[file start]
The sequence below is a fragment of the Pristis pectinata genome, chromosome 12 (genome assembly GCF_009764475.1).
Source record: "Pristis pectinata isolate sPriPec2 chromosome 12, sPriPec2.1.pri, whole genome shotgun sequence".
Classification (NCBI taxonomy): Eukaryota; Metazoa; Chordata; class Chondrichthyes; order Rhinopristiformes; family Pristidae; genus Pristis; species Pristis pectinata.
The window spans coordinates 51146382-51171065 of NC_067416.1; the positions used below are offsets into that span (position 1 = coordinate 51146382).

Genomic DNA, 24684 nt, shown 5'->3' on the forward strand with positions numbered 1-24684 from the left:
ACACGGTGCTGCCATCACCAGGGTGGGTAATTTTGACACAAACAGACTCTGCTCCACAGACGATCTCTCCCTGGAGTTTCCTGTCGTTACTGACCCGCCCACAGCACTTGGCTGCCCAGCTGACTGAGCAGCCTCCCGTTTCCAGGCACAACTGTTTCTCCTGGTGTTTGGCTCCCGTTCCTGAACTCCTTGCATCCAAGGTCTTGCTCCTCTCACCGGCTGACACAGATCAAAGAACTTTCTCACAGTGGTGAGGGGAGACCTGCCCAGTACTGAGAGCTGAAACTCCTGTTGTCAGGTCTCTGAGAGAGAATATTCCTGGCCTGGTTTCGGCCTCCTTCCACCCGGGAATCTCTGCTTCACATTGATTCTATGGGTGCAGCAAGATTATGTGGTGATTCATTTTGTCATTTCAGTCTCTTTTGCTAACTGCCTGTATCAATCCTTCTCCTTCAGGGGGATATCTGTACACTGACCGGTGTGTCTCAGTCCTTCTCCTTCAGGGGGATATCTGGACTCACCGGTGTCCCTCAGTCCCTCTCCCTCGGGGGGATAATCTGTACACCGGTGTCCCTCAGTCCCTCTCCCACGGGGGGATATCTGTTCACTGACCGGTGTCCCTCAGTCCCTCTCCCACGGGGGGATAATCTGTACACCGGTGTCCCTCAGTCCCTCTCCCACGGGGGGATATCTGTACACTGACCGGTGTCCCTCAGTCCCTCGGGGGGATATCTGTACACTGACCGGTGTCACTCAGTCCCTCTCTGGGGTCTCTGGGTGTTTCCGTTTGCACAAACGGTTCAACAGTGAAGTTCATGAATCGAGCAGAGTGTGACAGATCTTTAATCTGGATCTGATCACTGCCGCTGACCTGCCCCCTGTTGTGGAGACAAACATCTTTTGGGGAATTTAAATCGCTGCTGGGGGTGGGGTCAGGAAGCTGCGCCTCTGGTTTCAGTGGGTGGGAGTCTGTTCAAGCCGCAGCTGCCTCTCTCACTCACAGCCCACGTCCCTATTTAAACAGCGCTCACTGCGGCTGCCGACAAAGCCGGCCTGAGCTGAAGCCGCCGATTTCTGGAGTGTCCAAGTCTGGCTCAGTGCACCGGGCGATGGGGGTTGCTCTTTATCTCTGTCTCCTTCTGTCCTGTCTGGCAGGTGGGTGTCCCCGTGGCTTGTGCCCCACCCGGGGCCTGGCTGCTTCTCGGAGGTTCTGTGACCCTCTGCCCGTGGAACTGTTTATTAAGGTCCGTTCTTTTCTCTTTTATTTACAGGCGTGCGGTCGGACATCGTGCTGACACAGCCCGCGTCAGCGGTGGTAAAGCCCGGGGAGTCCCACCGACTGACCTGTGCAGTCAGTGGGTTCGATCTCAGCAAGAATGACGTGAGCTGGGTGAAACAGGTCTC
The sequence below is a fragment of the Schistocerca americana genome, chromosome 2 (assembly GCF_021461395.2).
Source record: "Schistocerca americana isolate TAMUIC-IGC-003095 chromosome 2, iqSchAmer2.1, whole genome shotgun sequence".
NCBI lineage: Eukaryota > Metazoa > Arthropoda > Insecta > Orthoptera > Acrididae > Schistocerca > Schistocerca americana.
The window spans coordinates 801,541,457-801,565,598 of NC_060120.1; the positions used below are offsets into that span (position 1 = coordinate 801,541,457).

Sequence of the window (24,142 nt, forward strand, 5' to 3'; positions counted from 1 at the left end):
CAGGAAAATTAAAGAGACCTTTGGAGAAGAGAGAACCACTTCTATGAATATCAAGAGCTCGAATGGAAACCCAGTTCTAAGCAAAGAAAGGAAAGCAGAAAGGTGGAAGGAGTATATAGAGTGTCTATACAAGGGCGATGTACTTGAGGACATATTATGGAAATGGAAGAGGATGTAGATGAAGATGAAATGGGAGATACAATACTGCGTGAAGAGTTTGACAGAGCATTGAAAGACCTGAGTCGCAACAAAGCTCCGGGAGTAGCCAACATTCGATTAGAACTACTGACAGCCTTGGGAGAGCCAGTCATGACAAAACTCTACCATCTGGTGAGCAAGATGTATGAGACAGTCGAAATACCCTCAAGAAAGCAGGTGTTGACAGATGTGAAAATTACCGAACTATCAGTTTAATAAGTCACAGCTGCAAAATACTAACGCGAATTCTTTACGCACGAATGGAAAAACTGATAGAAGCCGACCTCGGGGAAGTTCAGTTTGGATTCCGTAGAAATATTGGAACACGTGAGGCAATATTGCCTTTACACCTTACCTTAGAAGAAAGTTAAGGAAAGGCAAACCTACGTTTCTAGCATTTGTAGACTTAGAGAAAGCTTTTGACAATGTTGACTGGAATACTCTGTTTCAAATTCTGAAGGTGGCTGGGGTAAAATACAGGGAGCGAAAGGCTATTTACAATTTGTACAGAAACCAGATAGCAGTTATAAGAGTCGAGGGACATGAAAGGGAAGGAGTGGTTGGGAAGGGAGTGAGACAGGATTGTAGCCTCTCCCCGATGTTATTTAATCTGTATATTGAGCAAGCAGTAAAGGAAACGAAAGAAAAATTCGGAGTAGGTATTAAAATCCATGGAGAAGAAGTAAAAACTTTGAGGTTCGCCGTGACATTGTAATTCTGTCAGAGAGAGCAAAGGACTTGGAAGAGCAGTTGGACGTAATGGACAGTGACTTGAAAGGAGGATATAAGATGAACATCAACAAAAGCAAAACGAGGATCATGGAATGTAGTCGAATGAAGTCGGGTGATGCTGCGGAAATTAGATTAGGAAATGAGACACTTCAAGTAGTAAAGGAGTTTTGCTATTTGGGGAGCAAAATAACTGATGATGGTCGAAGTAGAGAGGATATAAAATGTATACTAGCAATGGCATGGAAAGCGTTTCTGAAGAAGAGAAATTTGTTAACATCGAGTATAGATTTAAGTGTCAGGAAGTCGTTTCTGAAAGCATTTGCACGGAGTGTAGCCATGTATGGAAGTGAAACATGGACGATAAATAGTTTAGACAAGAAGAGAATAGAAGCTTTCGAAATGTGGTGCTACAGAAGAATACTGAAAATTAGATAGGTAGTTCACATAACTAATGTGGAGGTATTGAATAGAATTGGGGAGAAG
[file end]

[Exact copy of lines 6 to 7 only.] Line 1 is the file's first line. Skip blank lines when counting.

ACACGGTGCTGCCATCACCAGGGTGGGTAATTTTGACACAAACAGACTCTGCTCCACAGACGATCTCTCCCTGGAGTTTCCTGTCGTTACTGACCCGCCCACAGCACTTGGCTGCCCAGCTGACTGAGCAGCCTCCCGTTTCCAGGCACAACTGTTTCTCCTGGTGTTTGGCTCCCGTTCCTGAACTCCTTGCATCCAAGGTCTTGCTCCTCTCACCGGCTGACACAGATCAAAGAACTTTCTCACAGTGGTGAGGGGAGACCTGCCCAGTACTGAGAGCTGAAACTCCTGTTGTCAGGTCTCTGAGAGAGAATATTCCTGGCCTGGTTTCGGCCTCCTTCCACCCGGGAATCTCTGCTTCACATTGATTCTATGGGTGCAGCAAGATTATGTGGTGATTCATTTTGTCATTTCAGTCTCTTTTGCTAACTGCCTGTATCAATCCTTCTCCTTCAGGGGGATATCTGTACACTGACCGGTGTGTCTCAGTCCTTCTCCTTCAGGGGGATATCTGGACTCACCGGTGTCCCTCAGTCCCTCTCCCTCGGGGGGATAATCTGTACACCGGTGTCCCTCAGTCCCTCTCCCACGGGGGGATATCTGTTCACTGACCGGTGTCCCTCAGTCCCTCTCCCACGGGGGGATAATCTGTACACCGGTGTCCCTCAGTCCCTCTCCCACGGGGGGATATCTGTACACTGACCGGTGTCCCTCAGTCCCTCGGGGGGATATCTGTACACTGACCGGTGTCACTCAGTCCCTCTCTGGGGTCTCTGGGTGTTTCCGTTTGCACAAACGGTTCAACAGTGAAGTTCATGAATCGAGCAGAGTGTGACAGATCTTTAATCTGGATCTGATCACTGCCGCTGACCTGCCCCCTGTTGTGGAGACAAACATCTTTTGGGGAATTTAAATCGCTGCTGGGGGTGGGGTCAGGAAGCTGCGCCTCTGGTTTCAGTGGGTGGGAGTCTGTTCAAGCCGCAGCTGCCTCTCTCACTCACAGCCCACGTCCCTATTTAAACAGCGCTCACTGCGGCTGCCGACAAAGCCGGCCTGAGCTGAAGCCGCCGATTTCTGGAGTGTCCAAGTCTGGCTCAGTGCACCGGGCGATGGGGGTTGCTCTTTATCTCTGTCTCCTTCTGTCCTGTCTGGCAGGTGGGTGTCCCCGTGGCTTGTGCCCCACCCGGGGCCTGGCTGCTTCTCGGAGGTTCTGTGACCCTCTGCCCGTGGAACTGTTTATTAAGGTCCGTTCTTTTCTCTTTTATTTACAGGCGTGCGGTCGGACATCGTGCTGACACAGCCCGCGTCAGCGGTGGTAAAGCCCGGGGAGTCCCACCGACTGACCTGTGCAGTCAGTGGGTTCGATCTCAGCAAGAATGACGTGAGCTGGGTGAAACAGGTCTC
The sequence below is a fragment of the Schistocerca americana genome, chromosome 2 (assembly GCF_021461395.2).